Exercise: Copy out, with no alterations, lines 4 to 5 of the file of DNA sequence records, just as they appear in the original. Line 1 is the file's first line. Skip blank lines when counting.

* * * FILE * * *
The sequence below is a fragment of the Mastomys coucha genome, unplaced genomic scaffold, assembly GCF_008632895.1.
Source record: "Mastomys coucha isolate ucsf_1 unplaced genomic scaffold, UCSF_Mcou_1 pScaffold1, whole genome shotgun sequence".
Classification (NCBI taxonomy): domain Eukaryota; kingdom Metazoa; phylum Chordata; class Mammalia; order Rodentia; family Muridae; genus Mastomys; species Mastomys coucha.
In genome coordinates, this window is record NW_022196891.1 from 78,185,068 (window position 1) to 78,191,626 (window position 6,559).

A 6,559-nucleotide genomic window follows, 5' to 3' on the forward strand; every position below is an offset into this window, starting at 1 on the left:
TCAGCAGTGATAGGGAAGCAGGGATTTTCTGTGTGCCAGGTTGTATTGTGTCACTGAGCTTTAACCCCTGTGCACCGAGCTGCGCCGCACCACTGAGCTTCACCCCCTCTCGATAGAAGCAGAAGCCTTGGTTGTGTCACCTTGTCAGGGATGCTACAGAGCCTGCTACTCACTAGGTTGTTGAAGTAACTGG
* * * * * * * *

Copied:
In genome coordinates, this window is record NW_022196891.1 from 78,185,068 (window position 1) to 78,191,626 (window position 6,559).

A 6,559-nucleotide genomic window follows, 5' to 3' on the forward strand; every position below is an offset into this window, starting at 1 on the left: